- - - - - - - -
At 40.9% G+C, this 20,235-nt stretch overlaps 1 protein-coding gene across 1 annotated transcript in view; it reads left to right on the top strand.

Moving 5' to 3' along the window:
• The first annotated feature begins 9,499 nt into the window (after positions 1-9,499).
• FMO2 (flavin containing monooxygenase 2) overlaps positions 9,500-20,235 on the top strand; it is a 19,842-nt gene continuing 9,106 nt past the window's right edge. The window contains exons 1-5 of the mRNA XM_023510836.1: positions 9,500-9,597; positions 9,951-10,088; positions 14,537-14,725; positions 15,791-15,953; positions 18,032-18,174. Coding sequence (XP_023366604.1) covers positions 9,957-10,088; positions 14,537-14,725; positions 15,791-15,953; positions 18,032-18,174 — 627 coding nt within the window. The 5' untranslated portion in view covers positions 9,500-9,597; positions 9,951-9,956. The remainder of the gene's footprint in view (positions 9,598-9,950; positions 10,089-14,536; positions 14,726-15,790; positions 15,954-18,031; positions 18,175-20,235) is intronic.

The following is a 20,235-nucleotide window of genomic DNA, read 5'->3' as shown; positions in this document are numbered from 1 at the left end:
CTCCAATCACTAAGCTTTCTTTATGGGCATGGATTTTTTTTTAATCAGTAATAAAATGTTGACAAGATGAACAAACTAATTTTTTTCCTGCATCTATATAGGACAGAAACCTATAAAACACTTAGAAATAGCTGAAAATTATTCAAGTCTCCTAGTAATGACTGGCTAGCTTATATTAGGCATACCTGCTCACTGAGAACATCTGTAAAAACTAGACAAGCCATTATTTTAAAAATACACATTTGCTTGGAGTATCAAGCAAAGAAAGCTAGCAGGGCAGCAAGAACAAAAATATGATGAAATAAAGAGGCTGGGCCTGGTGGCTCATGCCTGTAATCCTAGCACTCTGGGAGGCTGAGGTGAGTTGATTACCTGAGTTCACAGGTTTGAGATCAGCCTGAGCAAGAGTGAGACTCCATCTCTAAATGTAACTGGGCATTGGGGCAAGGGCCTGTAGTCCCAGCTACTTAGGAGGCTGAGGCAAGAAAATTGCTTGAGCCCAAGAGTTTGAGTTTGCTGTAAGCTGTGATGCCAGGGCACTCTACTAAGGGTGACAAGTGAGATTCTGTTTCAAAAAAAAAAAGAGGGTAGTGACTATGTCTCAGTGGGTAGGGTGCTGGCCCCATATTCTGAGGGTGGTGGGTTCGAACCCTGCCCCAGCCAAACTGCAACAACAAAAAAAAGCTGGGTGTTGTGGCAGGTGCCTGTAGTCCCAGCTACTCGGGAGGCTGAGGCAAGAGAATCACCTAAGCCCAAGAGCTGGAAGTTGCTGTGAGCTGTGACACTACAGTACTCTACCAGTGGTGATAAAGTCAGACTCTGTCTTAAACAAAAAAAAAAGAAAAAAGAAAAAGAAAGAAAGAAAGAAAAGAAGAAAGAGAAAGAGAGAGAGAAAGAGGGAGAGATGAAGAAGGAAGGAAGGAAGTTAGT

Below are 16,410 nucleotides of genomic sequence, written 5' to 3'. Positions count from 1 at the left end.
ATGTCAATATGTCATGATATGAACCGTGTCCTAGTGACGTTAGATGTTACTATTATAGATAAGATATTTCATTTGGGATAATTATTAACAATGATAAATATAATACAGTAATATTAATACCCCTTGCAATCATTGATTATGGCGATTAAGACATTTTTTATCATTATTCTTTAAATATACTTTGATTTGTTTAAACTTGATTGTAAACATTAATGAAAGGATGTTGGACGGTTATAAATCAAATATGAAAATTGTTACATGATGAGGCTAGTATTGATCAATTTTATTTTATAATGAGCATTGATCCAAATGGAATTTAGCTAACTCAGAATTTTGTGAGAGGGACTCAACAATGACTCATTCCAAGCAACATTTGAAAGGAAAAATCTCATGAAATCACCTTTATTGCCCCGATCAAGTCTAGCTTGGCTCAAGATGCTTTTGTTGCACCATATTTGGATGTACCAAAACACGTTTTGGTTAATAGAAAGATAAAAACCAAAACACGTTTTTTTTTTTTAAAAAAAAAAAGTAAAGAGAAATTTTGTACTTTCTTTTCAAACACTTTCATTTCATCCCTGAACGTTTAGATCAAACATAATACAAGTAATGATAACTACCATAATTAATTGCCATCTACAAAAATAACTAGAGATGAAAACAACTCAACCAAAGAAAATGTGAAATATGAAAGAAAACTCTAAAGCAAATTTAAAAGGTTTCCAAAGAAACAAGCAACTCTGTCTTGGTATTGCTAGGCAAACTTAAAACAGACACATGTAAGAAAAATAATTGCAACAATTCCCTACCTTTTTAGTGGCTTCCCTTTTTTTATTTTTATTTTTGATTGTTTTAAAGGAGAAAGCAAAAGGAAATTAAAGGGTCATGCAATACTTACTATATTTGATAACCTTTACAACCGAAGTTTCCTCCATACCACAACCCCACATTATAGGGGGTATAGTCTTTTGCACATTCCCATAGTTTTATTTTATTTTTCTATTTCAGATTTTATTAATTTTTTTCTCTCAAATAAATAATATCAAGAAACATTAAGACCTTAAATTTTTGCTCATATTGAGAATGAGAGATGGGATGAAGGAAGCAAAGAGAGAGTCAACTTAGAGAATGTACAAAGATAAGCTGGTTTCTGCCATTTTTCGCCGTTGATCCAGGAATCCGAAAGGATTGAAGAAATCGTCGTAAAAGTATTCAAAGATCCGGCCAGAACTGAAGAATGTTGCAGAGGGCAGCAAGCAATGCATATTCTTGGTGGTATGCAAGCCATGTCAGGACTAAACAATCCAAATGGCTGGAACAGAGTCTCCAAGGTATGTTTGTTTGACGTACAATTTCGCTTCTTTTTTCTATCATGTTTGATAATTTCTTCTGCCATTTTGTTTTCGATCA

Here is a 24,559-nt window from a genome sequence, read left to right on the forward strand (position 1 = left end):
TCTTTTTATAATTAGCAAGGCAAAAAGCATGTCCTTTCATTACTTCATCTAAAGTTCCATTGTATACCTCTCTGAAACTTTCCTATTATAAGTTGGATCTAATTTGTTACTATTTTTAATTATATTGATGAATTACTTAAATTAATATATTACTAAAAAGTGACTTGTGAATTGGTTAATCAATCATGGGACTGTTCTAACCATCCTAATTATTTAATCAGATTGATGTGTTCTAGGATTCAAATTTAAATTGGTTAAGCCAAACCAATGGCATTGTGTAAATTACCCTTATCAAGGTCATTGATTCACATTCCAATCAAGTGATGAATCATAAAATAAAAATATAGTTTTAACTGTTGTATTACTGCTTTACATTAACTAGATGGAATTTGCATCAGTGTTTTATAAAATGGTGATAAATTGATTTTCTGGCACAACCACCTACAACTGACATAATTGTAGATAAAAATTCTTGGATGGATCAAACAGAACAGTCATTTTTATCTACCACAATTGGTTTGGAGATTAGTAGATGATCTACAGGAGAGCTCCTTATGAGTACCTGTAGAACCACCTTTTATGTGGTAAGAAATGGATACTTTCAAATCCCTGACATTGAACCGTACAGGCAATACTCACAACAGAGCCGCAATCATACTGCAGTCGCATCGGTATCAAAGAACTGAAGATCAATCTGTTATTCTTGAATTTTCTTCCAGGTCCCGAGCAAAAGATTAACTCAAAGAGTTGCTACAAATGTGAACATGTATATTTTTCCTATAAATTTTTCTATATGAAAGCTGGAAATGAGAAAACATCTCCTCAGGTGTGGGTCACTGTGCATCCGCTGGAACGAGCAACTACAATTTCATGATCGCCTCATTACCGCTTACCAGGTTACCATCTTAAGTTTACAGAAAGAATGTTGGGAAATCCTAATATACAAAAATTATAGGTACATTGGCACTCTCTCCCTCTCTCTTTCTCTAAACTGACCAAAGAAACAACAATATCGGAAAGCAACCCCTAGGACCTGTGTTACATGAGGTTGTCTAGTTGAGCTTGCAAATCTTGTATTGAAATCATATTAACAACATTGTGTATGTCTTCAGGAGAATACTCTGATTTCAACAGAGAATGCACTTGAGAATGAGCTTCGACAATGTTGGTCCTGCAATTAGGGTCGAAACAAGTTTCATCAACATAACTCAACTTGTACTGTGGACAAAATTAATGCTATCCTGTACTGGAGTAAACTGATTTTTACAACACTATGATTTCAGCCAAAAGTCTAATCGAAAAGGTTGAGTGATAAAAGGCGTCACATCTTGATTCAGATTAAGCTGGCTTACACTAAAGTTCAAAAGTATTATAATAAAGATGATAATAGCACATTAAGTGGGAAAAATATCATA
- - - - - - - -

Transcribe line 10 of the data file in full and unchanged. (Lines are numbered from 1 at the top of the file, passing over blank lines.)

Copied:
TCTTTTTATAATTAGCAAGGCAAAAAGCATGTCCTTTCATTACTTCATCTAAAGTTCCATTGTATACCTCTCTGAAACTTTCCTATTATAAGTTGGATCTAATTTGTTACTATTTTTAATTATATTGATGAATTACTTAAATTAATATATTACTAAAAAGTGACTTGTGAATTGGTTAATCAATCATGGGACTGTTCTAACCATCCTAATTATTTAATCAGATTGATGTGTTCTAGGATTCAAATTTAAATTGGTTAAGCCAAACCAATGGCATTGTGTAAATTACCCTTATCAAGGTCATTGATTCACATTCCAATCAAGTGATGAATCATAAAATAAAAATATAGTTTTAACTGTTGTATTACTGCTTTACATTAACTAGATGGAATTTGCATCAGTGTTTTATAAAATGGTGATAAATTGATTTTCTGGCACAACCACCTACAACTGACATAATTGTAGATAAAAATTCTTGGATGGATCAAACAGAACAGTCATTTTTATCTACCACAATTGGTTTGGAGATTAGTAGATGATCTACAGGAGAGCTCCTTATGAGTACCTGTAGAACCACCTTTTATGTGGTAAGAAATGGATACTTTCAAATCCCTGACATTGAACCGTACAGGCAATACTCACAACAGAGCCGCAATCATACTGCAGTCGCATCGGTATCAAAGAACTGAAGATCAATCTGTTATTCTTGAATTTTCTTCCAGGTCCCGAGCAAAAGATTAACTCAAAGAGTTGCTACAAATGTGAACATGTATATTTTTCCTATAAATTTTTCTATATGAAAGCTGGAAATGAGAAAACATCTCCTCAGGTGTGGGTCACTGTGCATCCGCTGGAACGAGCAACTACAATTTCATGATCGCCTCATTACCGCTTACCAGGTTACCATCTTAAGTTTACAGAAAGAATGTTGGGAAATCCTAATATACAAAAATTATAGGTACATTGGCACTCTCTCCCTCTCTCTTTCTCTAAACTGACCAAAGAAACAACAATATCGGAAAGCAACCCCTAGGACCTGTGTTACATGAGGTTGTCTAGTTGAGCTTGCAAATCTTGTATTGAAATCATATTAACAACATTGTGTATGTCTTCAGGAGAATACTCTGATTTCAACAGAGAATGCACTTGAGAATGAGCTTCGACAATGTTGGTCCTGCAATTAGGGTCGAAACAAGTTTCATCAACATAACTCAACTTGTACTGTGGACAAAATTAATGCTATCCTGTACTGGAGTAAACTGATTTTTACAACACTATGATTTCAGCCAAAAGTCTAATCGAAAAGGTTGAGTGATAAAAGGCGTCACATCTTGATTCAGATTAAGCTGGCTTACACTAAAGTTCAAAAGTATTATAATAAAGATGATAATAGCACATTAAGTGGGAAAAATATCATA